“That’s why we have our own Native voice. Who is going to tell the stories that impact us better than us? Nobody can tell our stories like we can.” – Shyanne Beatty

Shyanne’s professional and volunteer work has to align with her personal passions. According to Shyanne, the Alaska Native Heritage Month (ANHM) would like to be a clearing house to help anyone be able to educate, promote, and perpetuate their cultures, traditions and language. She also volunteers for the Athabascan Cultural Advisory Committee and Salmonstock.

Music, culture, language and tradition – that’s my passion, my life, what’s important to me. If money was important to me, I wouldn’t volunteer for anything. That’s not my focus.” – Shyanne Beatty

Shyanne sees many people who are struggling with their identity partially because their parents were discouraged to practice their culture, language and traditions when they were growing up. Shyanne has made it her personal mission to carry on her own culture but also to encourage others to do the same.

In the past year, Shyanne has focused more on being healthy and fit. In her younger years, she wasn’t educated on the importance of living a healthy lifestyle. Since she got married, health became more important to her. She has lost 40 pounds since beginning and has learned that a healthy mind, body and spirit radiates to your passions. She says, “You are more powerful to attain the goals you are pursuing.” Some people don’t recognize her and some tell her, “Marriage looks good on you.”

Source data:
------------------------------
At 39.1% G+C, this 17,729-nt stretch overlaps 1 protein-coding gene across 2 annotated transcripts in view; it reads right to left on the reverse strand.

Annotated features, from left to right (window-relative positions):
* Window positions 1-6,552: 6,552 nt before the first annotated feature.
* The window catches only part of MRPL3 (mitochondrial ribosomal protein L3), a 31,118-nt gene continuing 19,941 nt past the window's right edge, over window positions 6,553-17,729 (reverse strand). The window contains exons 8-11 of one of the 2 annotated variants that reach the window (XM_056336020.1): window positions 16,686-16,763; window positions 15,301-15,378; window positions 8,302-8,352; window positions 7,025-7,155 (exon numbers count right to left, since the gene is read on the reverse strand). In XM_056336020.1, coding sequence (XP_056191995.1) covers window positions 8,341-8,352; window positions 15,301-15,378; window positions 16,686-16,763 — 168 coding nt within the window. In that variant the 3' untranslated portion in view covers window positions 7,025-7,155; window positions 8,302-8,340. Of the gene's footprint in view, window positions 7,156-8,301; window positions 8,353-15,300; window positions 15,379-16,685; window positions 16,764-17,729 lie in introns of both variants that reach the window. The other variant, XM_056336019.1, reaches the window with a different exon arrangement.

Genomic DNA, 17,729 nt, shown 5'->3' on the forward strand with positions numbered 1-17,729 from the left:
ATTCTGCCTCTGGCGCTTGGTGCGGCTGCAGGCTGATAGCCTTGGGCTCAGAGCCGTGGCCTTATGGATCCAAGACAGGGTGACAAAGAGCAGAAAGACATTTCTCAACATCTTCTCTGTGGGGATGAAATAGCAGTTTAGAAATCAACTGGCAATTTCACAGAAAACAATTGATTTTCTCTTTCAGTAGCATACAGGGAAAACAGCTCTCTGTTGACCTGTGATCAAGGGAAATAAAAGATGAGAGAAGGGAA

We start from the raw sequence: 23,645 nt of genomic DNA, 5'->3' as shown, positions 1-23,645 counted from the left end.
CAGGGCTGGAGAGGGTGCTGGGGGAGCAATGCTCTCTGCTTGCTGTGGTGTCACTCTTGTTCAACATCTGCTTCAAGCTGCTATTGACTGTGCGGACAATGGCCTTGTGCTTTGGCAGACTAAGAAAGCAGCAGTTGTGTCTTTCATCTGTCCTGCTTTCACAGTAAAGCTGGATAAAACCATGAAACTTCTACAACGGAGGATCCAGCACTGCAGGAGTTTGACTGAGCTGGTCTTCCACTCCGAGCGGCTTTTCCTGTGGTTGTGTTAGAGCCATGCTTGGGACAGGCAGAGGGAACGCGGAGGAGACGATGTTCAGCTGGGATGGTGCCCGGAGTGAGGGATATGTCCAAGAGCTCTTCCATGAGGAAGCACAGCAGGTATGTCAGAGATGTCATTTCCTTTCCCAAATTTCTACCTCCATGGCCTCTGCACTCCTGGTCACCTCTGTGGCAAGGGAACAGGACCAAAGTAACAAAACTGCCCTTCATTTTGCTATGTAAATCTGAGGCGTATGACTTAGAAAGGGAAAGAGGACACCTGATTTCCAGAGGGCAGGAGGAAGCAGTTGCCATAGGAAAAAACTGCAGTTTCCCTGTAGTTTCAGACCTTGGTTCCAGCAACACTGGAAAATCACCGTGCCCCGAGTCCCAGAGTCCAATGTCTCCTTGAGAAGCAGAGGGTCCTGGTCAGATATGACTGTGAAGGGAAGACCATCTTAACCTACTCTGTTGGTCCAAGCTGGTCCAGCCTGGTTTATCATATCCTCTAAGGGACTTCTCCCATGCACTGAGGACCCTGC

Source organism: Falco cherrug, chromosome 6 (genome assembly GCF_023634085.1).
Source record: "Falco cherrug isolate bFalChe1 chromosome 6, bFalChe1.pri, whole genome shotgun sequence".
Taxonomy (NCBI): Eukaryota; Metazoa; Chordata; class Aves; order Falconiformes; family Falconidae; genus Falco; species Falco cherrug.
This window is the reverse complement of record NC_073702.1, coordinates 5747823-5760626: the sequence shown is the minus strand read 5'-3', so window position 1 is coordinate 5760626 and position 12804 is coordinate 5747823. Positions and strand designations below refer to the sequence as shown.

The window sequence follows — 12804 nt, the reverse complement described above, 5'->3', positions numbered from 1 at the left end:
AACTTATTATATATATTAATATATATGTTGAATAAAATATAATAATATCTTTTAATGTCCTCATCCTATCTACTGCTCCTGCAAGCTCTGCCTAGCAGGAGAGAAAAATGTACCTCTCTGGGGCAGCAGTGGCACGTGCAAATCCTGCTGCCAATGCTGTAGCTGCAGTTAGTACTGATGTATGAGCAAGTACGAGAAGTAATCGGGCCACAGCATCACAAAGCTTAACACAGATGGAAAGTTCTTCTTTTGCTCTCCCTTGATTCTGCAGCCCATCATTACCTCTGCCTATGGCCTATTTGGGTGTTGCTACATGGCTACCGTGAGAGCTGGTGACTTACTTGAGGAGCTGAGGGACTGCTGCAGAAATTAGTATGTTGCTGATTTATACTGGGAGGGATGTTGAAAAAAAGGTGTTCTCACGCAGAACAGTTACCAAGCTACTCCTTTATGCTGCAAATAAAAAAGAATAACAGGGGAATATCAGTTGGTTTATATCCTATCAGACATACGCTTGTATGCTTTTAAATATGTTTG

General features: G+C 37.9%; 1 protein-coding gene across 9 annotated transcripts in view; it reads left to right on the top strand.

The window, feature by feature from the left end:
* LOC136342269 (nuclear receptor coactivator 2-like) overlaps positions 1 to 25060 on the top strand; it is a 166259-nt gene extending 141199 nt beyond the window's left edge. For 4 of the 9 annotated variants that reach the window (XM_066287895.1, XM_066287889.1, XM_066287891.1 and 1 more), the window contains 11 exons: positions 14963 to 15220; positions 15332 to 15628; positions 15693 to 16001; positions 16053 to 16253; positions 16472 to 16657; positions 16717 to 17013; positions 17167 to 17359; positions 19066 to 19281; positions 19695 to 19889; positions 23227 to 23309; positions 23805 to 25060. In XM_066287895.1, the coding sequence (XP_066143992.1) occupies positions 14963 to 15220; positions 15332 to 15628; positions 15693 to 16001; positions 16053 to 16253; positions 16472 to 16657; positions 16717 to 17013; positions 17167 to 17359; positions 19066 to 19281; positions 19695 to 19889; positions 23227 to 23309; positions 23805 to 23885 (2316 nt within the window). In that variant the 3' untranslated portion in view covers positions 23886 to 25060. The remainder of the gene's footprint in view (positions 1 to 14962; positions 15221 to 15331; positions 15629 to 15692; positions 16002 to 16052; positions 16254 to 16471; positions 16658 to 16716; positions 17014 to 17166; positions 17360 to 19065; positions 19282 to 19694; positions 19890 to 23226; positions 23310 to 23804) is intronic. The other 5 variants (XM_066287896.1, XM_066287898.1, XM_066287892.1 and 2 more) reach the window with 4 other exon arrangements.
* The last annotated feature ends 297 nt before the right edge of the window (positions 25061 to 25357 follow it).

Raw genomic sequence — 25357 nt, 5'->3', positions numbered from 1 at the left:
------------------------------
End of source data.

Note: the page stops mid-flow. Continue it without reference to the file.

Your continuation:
Shyanne married Aaron Leggett in 2011 in Eagle, Alaska. Courtesy photo
Shyanne married Aaron Leggett in 2011 in Eagle, Alaska. Courtesy photo

Shyanne is happily married to Aaron Leggett who is Dena’ina Athabascan. According to Shyanne, his passions align with her own. Aaron’s passion for researching culture and language complements and enhances her endeavors in many ways. Shyanne recently expressed an interest in learning more about Athabascan porcupine quill work and Aaron got her a book on different aspects of quill work. Shyanne wants to learn more about her Hän Gwich’in Athabascan language but to her it seemed so overwhelming. She didn’t know where or how to start and Aaron helped her see that she can take small steps in learning her language.  Aaron encouraged her to transfer existing audio tape in Hän Gwich’in from analog to digital format. He broke it down into a digestible step that she could take now, that will help her to reach her goal.

Shyanne has already made a stamp in the world through her pursuit of carrying on traditions, language and culture. I am looking forward for the future in what she will be able to accomplish next. It takes people like her to preserve our cultures and other people can do the same.

ABOUT SHYANNE BEATTY VIA KOAHNIC BROADCAST CORPORATION
Shyanne Beatty is the Network Manager for NV1 (Native Voice One) which distributes Native radio programming to radio stations throughout North America. Listeners in Southcentral Alaska also knew Shyanne as a popular local on-air personality for KNBA 90.3. Based in Anchorage, she maintains ties to her home village while coordinating urban events such as the Alaska Native Visionary Awards and the many events throughout Alaska Native Heritage Month.

Shyanne first came to Koahnic Broadcast Corporation when she won a coveted spot as a Koahnic Media Fellow in 1999, and learned the basics of news gathering and audio production. After completing the one-year Fellowship, Shyanne went on to pursue an Associate’s Degree in Audio Production from the Art Institute of Seattle.

Shyanne’s work for Koahnic has included directing the 2004 Native Media Empowerment Project. For this, she designed and constructed media training sessions for Alaska Native participants in rural locations including Barrow, Bethel, Kotzebue, St. Paul Island, Unalaska and Sitka. Shyanne also co-produced the award-winning oral history/Native language programs “Native Word of the Day” and “Stories of Our People” and the award-winning 2008 radio documentary “Coming Home: The Return of the Alutiiq Masks.”